From left, Rabbi Aaron Marsh of Oceanside Jewish Center, the Rev....

From left, Rabbi Aaron Marsh of Oceanside Jewish Center, the Rev. Marie A. Tatro of the Episcopal Diocese of Long Island, and Kottawe Nanda of the Long Island Buddhist Meditation Center. Credit: Carrie Rolnick; Yeong-Ung Yang; John Roca

With the COVID-19 surge impacting opportunities for gym workouts and the cold limiting outdoor activities like jogging and bicycling, it can be easy to let daily exercise routines slide until spring. This week’s clergy discuss why maintaining an exercise regimen throughout the waning winter months is beneficial to spiritual as well as physical being.

The Venerable Kottawe Nanda

Abbot and president, Long Island Buddhist Meditation Center, Riverhead

The maintenance of one’s physical health is beneficial to Buddhist practice. The Buddha said that one’s greatest profit, or gain, is good health, both physical and mental.

The greatest paradox is that a balanced mind contributes to physical health much more than physical exercise does. However, our faith does not restrict individuals from doing physical exercises. Among many meditation practices, Buddhist faith advocates for walking meditation, which involves walking between long periods of sitting meditation. The Buddha stated that "one who practices walking meditation can endure traveling by foot; he can endure exertion; he becomes free from disease; whatever he has eaten and drunk, chewed and savored, becomes well-digested; the concentration he wins while doing walking meditation lasts for a long time."

There are disciplinary and training rules in the Buddhist tradition that are focused on the maintenance of one’s environmental and physical hygiene. Some novice monks even practice martial arts. However, one should not do physical exercises merely to appear more attractive. The physical body is the foundation where spirituality grows, therefore it is advantageous that the body be protected, preserved and maintained in good health and comfort.

Rabbi Aaron Marsh

Oceanside Jewish Center

Judaism teaches that our bodies are God’s, placed in our care during our lifetimes. We therefore are responsible for keeping ourselves in good shape. As the first century philosopher Philo wrote: "The body is the house of the soul. Thus, should we not take care of our house so it doesn’t fall into ruin?"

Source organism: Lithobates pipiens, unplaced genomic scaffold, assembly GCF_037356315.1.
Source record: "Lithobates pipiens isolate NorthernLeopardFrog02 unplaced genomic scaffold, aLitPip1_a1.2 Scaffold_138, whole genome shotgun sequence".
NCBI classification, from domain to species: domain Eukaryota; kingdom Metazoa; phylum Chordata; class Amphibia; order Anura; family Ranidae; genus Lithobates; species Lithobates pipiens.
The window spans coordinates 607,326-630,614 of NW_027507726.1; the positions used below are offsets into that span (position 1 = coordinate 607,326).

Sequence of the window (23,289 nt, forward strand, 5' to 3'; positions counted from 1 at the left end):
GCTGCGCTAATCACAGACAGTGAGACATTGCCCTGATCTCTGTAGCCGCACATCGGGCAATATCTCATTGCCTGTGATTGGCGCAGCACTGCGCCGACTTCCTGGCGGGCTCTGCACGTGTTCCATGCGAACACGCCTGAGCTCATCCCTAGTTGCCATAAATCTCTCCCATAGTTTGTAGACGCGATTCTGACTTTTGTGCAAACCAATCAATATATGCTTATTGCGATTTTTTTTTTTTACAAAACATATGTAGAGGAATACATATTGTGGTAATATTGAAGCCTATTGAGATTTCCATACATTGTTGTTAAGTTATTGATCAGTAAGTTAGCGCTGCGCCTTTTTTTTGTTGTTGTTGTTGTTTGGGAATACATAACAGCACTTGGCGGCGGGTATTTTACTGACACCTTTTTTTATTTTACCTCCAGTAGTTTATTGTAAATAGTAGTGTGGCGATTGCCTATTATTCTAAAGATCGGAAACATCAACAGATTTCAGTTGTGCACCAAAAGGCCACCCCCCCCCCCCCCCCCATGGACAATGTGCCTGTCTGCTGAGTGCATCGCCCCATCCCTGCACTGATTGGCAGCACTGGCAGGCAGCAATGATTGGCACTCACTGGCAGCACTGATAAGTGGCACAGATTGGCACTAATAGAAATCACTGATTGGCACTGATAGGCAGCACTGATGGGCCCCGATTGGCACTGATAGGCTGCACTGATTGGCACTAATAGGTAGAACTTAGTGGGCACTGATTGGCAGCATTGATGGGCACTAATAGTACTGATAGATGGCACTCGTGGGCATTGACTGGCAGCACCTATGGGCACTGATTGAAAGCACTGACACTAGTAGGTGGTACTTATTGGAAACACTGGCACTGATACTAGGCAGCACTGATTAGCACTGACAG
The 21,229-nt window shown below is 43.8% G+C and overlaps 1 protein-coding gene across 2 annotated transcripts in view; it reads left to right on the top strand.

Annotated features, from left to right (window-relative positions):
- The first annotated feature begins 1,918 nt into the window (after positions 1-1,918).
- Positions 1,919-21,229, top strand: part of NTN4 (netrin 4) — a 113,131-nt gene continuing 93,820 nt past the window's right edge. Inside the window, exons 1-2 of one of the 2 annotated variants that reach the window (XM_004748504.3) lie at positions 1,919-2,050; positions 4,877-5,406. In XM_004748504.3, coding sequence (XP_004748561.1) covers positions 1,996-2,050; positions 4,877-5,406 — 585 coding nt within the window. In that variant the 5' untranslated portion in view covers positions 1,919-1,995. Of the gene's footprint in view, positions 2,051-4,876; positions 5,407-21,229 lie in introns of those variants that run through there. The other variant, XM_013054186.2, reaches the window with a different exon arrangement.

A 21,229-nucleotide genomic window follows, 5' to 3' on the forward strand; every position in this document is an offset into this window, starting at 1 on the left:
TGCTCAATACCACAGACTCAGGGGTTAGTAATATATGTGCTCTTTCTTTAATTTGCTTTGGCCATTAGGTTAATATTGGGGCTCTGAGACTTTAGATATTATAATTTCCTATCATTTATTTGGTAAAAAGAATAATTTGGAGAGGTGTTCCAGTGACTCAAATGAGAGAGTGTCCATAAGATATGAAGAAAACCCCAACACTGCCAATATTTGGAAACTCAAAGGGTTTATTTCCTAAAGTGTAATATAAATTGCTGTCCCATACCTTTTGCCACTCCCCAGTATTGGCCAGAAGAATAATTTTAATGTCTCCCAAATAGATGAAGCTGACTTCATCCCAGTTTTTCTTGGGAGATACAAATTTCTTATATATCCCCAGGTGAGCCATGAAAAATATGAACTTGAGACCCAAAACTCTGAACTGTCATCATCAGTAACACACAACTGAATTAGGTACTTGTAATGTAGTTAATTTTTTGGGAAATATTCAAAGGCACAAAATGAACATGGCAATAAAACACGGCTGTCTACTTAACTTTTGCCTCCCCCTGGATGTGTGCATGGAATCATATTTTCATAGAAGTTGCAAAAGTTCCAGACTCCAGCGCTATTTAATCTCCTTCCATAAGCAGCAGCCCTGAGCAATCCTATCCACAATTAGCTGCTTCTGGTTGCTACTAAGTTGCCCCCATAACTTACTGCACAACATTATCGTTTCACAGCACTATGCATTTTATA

The great rabbi-physician Maimonides devoted an entire chapter of his Mishneh Torah to preserving bodily health through proper exercise, eating, sleep and bathing. He wrote that one must accustom oneself to whatever is healthful and helps strengthen the body, and that one must perform a sweat-producing activity every morning.

Judaism emphasizes spiritual pursuits, study and performing religious obligations such as prayer and kind acts. Too often, physical fitness gets deprioritized, but it is clear that our tradition also requires devoting time and effort to health, starting with Deuteronomy 4:15: "You must guard yourselves very much," which is understood as a directive to take care of ourselves, body and soul. This is particularly relevant in our coronavirus era, when we must not only protect ourselves from the virus, but ensure that, despite any disruption to our ordinary exercise routines and eating patterns, we eat properly and exercise sufficiently.

The Reverend Marie A. Tatro

Vicar for Community Justice Ministry, Episcopal Diocese of Long Island

Frederick Douglass said, "I prayed that God would emancipate me, but it was not till I prayed with my legs that I was emancipated." This has been echoed by other great spiritual leaders, such as Rabbi Abraham Joshua Heschel and the Rev. Martin Luther King Jr.

Yet the body’s connection to prayer is not limited to freedom marches. In my own tradition, labyrinth-walking during the recitation of prayers has endured for centuries, and of course yoga practice in Hinduism is much older than that. Today we call it physical fitness, and virtually every faith tradition now encourages it.

I was a team sport athlete into my 50s. Throughout my young adulthood — a time in which I didn’t feel welcome in church — my teams and sports leagues were like my church. Christianity is a deeply incarnate faith, so connecting my body’s movement and my faith feels natural to me. For the entire three years of seminary, I cycled the 13-mile round trip from my home in Brooklyn to the Chelsea neighborhood of Manhattan. Gazing at the dawn sky from the Manhattan Bridge, while my blood was pumping and muscles tingling, centered me into as prayerful a space as any grand cathedral.

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